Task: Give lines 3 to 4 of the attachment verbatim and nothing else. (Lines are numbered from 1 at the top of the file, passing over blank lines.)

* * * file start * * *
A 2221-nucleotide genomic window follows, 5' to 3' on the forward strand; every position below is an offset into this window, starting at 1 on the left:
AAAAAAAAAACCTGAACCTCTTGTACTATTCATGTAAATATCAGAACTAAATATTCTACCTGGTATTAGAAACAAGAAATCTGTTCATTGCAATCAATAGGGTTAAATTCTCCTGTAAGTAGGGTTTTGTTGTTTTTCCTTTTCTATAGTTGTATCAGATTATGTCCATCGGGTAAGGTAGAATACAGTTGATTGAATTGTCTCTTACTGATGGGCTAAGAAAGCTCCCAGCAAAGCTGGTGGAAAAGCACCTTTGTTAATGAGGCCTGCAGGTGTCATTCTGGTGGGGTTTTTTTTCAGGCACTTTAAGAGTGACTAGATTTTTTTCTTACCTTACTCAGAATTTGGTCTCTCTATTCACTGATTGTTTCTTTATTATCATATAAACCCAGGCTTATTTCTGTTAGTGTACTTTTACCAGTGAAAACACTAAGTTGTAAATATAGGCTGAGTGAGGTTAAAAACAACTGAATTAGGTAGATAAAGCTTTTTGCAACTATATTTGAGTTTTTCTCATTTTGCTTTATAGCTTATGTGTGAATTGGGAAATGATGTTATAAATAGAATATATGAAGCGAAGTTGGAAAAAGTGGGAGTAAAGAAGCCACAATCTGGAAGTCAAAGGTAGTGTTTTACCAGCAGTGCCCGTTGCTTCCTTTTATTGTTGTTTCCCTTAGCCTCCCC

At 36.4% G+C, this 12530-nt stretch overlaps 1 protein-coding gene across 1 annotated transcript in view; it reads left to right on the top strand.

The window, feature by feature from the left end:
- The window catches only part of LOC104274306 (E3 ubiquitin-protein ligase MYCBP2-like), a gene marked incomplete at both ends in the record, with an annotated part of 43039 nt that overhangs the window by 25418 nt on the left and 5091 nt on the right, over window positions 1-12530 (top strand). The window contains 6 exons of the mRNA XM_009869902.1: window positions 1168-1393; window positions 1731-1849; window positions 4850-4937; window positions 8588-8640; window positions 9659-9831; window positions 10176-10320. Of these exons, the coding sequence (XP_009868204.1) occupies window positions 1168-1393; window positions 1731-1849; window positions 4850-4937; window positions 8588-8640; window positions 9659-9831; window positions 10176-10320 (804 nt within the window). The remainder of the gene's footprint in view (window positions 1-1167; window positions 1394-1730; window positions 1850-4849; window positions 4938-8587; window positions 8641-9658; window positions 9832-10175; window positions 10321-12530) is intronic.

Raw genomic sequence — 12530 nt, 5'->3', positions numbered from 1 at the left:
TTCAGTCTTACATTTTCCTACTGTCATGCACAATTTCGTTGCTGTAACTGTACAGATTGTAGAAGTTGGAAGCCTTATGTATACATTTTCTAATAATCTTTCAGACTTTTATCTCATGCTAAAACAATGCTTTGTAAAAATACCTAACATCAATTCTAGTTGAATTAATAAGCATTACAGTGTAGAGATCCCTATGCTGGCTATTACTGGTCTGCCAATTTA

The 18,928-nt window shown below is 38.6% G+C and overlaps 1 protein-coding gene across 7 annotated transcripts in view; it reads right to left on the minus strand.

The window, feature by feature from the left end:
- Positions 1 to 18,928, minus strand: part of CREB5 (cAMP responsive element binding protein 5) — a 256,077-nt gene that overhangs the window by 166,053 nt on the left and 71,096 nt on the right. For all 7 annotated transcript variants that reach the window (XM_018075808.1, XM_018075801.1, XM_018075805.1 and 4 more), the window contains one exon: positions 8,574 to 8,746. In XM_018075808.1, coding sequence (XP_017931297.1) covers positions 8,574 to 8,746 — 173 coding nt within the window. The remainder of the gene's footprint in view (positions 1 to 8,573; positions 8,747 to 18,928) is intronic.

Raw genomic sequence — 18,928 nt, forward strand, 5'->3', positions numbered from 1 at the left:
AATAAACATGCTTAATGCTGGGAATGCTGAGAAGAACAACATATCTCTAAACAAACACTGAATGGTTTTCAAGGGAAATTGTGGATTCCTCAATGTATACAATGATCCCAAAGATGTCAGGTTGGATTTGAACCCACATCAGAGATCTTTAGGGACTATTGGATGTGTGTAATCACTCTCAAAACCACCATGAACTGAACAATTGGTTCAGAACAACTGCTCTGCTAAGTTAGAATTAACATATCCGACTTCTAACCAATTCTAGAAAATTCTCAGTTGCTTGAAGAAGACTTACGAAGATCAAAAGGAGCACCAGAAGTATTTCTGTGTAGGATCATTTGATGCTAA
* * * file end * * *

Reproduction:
At 36.4% G+C, this 12530-nt stretch overlaps 1 protein-coding gene across 1 annotated transcript in view; it reads left to right on the top strand.

The window, feature by feature from the left end: